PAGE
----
WASHINGTON — Roughly eight months after the disclosure of JPMorgan Chase's multibillion loss related to trading activities in London, federal regulators publicly unveiled enforcement orders related to the doomed trades.
But the orders -at least for now — included no monetary penalties, prompting questions about their severity. The Federal Reserve Board and Office of the Comptroller of the Currency ordered the bank to fix its internal controls and devote more resources and oversight to its trading activities, but stopped short of mandating sweeping changes.
The regulators also released a separate enforcement action against JPMorgan related to its anti-money laundering activities, saying the bank had failed to detect and report on suspicious activities by its customers. It was not immediately clear if the anti-laundering orders were directly related to the London Whale trades, or constituted a completely new concern. But those orders, too, were devoid of any monetary penalty, requiring the bank to step up its anti-laundering procedures.
"The content of both orders are really no more than what was required by law absent of this consent order — so this really is a slap on the wrist," said Ann Graham, professor of law at the Hamline University School of Law and a former attorney at the Federal Deposit Insurance Corp. "It's not new news to the bank that it should have been doing these requirements all along."
But others said it wasn't that unusual that JPMorgan did not receive a monetary penalty.
"Generally when there is just a compliance deficiency that is self-contained, where the regulators have identified it, it's not a criminal violation and the institution is fully capable of instituting remedial measures on its own, then you often do not see a monetary penalty," said Peter Djinis, a private attorney who specializes in anti-laundering compliance programs.
JPMorgan Chase has been under intense scrutiny since last spring following its announcement of what is now an estimated $6 billion in losses from synthetic credit derivatives traded out of its Chief Investment Office based in London.
But while the regulators cited problems in the bank's risk management related to that office, they did not stop there, ordering a series of changes through its Bank Secrecy Act program to improve monitoring of suspicious transactions.
"The bank has an inadequate system of internal controls and independent testing," the OCC said of JPMorgan Chase's AML program in one of the two consent orders lodged at the banking company's subsidiaries.
The OCC also noted that "the bank's oversight and governance of the credit derivatives trading conducted by the" bank's Chief Investment Office "were inadequate to protect the bank from material risks in those trading strategies, activities and positions,"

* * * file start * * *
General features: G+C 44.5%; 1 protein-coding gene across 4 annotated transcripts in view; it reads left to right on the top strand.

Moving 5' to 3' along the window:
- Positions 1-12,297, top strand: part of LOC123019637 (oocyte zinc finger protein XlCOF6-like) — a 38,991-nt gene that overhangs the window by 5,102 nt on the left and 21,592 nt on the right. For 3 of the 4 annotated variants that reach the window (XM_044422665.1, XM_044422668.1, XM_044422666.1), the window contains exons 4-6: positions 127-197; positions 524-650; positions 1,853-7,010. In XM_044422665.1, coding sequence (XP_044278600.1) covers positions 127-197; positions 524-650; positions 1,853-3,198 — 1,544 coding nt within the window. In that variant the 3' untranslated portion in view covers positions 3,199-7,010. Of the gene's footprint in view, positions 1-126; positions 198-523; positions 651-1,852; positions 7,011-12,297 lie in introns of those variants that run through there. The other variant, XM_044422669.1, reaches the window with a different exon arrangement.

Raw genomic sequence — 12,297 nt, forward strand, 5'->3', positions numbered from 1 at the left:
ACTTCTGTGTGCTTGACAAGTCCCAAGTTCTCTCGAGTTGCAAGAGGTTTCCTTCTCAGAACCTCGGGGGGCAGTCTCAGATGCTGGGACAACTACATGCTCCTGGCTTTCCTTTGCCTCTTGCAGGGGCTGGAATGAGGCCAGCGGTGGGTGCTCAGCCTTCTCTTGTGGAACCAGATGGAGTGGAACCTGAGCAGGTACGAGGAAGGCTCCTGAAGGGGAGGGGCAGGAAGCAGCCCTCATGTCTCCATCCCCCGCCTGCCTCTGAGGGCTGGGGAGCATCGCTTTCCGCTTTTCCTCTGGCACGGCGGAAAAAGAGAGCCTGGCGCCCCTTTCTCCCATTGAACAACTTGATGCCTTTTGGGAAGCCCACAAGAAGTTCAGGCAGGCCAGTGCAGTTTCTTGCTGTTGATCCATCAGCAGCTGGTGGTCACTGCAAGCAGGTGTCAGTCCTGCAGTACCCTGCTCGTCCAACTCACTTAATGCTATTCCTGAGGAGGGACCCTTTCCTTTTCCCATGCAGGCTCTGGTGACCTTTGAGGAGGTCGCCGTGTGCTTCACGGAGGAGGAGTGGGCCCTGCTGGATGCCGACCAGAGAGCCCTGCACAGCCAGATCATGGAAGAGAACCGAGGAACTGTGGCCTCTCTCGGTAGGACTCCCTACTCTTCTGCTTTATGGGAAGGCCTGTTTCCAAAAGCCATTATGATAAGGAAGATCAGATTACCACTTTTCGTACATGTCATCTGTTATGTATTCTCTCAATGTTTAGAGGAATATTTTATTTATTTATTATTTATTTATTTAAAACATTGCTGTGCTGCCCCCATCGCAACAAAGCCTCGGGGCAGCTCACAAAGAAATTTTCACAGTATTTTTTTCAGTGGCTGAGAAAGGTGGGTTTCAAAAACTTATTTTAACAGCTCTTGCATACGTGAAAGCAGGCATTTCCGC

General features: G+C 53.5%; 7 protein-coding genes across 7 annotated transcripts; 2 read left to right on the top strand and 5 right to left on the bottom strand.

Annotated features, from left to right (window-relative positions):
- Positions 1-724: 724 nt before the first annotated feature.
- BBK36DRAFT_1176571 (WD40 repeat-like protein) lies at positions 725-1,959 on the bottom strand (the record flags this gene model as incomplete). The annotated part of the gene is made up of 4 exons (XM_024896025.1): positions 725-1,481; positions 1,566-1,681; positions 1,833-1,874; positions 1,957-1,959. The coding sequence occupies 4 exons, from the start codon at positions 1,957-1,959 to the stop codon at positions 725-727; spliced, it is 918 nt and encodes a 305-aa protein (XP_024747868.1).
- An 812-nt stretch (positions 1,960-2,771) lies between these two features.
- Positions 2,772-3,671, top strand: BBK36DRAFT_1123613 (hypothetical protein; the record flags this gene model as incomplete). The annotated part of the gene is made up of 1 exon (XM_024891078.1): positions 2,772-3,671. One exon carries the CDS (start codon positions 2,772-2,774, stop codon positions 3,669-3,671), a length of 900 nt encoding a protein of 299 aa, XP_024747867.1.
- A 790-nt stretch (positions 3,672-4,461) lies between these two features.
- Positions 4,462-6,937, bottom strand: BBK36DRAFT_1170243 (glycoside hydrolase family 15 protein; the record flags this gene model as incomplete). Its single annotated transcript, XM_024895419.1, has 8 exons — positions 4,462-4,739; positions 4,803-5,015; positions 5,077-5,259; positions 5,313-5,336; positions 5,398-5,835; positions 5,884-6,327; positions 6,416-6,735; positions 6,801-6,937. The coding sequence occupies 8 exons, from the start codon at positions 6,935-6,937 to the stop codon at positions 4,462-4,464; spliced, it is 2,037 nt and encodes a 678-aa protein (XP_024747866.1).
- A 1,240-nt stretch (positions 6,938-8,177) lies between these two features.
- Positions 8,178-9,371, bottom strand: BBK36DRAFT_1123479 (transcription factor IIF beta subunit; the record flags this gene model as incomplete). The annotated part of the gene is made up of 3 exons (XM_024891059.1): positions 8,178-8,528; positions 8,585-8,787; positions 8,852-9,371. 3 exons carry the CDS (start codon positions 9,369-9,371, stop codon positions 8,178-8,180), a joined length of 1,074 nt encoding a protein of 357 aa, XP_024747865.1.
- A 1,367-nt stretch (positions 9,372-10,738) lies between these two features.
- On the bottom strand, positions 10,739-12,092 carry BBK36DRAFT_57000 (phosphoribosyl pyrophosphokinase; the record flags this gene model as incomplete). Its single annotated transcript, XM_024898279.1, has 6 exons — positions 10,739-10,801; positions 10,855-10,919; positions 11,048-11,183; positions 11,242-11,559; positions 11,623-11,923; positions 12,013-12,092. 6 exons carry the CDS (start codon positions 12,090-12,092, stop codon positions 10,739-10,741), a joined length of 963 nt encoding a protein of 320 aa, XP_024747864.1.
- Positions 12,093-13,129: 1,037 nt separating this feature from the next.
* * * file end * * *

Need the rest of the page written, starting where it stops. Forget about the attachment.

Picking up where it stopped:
The Fed, which released two orders against the bank's holding company, ordered JPMorgan Chase's board to ensure the parent company was acting as a "source of strength" to it primary bank subsidiary. Among other requirements, the company must also submit a plan within 60 days of the enforcement action for continuing improvements in the overall risk management program, as well as a plan within 90 days for how it will continue to improve its internal auditing.
The central bank said the Federal Reserve Bank of New York, "identified deficiencies in the risk management function's oversight of the risks associated with the synthetic credit portfolio; the model governance function's oversight of the model validation processes relating to the CIO; the finance function's development of appropriate internal financial reporting for the CIO; the internal audit function's assessment of the CIO's internal controls; and senior management's elevation of issues to the board of directors, which did not allow for the board of directors' meaningful consideration of such issues."
In a statement emailed to American Banker, a spokesman for JPMorgan Chase said the bank has "been working hard to fully remediate the issues identified in the consent order" related to the bank's Chief Investment Office.
On its Bank Secrecy Act program, the spokesman, Joseph Evangelisti, said, "Complying with AML responsibilities is a top priority for us."
"We have already made progress addressing the issues cited in the consent orders, which contain no allegations of intentional misconduct by the firm or any of its employees," he said.
In one order, the OCC essentially found that the CIO increased the bank's risk position in certain credit derivatives, "and ultimately losses, without sufficiently effective intervention by the bank's control groups."
"The bank's oversight and governance of the credit derivatives trading conducted by the CIO were inadequate to protect the bank from material risks in those trading strategies, activities and positions," the agency said.
The agency ordered the bank to set up a special compliance committee for complying with the order, among other requirements. The bank must come up with an action plan that, at a minimum, ensures that trading strategies are "conducted in a manner consistent with safe and sound banking practices." Within 90 days of the order, the bank must submit a plan outlining risk management procedures for "covered trading" activities.
But both the Fed and the OCC also addressed in detail JPMorgan Chase's BSA compliance. The Fed outlined a series of steps related to board oversight JPMorgan Chase's AML program and ensuring that the bank has adequate staff to address BSA monitoring.
Graham said regulators should have gone further, including issuing a penalty in addition to the losses the bank already incurred.
"This is another argument for curbing too big to fail," she said. "I don't believe that it's the case that JPMorgan would be damaged in any material way by a civil money penalty to make this a true deterrent. But if they're too big to fine, they're definitely too big to fail."